BBC News, June 6, 2012
Nato in deadly Afghan air strike in Logar province
June 6, 2012: Afghan villagers with the bodies of children reportedly killed in the NATO air strike. (Photo: Sabawoon Amarkhil/AFP)
June 6, 2012: Afghan villagers gather at a house destroyed in a Nato raid in Logar province. (Photo: Ihsanullah Majroh/AP)
Nato planes have carried out an air strike in the Afghan province of Logar, south of the capital Kabul, with several civilians reported dead.
Afghan officials said 18 civilians died, including women and children.
Nato said the air strike followed Afghan and foreign troops coming under fire, but added in a statement that it would investigate the incident.
Widespread reports of civilian deaths during air strikes often draw angry criticism from Afghan officials.
Tribal elders and officials in Logar told the BBC that top Taliban commanders had gathered at a house in a remote village in the district of Baraki Barak.
Afghan and Nato forces surrounded the house and warned the Taliban to surrender. Isaf, Nato's operation in Afghanistan, said that the troops came under fire.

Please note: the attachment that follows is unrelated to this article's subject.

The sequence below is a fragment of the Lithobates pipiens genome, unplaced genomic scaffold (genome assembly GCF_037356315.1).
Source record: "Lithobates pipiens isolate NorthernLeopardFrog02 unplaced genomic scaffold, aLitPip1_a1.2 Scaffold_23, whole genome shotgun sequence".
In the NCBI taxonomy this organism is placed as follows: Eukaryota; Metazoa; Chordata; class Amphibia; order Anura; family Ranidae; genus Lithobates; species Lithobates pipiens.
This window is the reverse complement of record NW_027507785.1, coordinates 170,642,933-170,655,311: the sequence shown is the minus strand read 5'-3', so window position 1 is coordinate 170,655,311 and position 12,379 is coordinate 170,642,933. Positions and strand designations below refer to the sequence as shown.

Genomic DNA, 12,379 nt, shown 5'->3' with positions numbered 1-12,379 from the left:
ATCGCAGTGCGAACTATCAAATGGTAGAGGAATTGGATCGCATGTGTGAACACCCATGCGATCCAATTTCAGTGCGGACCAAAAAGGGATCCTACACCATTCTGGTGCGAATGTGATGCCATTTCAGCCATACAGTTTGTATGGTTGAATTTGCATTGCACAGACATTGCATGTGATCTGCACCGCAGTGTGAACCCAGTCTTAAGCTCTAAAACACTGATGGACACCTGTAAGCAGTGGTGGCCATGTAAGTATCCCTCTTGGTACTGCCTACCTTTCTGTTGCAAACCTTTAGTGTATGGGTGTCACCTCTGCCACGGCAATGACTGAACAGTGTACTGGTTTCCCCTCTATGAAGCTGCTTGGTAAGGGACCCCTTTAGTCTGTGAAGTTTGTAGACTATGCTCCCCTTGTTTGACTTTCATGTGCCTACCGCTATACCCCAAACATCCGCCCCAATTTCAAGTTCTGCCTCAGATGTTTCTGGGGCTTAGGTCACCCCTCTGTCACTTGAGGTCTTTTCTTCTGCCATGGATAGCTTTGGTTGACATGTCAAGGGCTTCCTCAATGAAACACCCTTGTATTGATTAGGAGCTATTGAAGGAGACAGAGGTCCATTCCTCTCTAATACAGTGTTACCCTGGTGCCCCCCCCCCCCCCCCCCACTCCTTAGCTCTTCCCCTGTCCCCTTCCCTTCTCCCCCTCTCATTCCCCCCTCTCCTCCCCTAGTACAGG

Nato forces then called for an air strike.
According to Afghan intelligence officials, the strike killed 18 civilians, including women and children who were in the house at the time. Reports say guests had gathered at the house ahead of a wedding.
Villagers later took their dead to the provincial capital to show that they had been wrongly targeted, the BBC's Quentin Somerville in Kabul reports.At least eight Taliban commanders were also killed nearby.
A Nato spokesman said he could not confirm or deny reports of civilian casualties.
However, an earlier statement from Isaf had said: "While conducting a follow-on assessment, the security force discovered two women who had sustained non-life-threatening injuries.
"The security force provided medical assistance and transported both women to an Isaf medical facility for treatment."
The BBC's Bilal Sarwary in Kabul says the issue of civilian deaths at the hands of Nato is highly sensitive.
Afghan President Hamid Karzai has issued several warnings to the Nato-led mission that killing Afghan civilians, even by accident, is unacceptable.
Also on Wednesday, at least 22 civilians were killed in suicide bombings in the southern city of Kandahar, while two more died in the northern Faryab province.
It makes Wednesday one of the deadliest days for Afghan civilians in recent memory, correspondents say.
Separately, Nato said one of its helicopters had crashed in the east of the country, killing two service personnel.
The alliance said the cause of the crash was under investigation.
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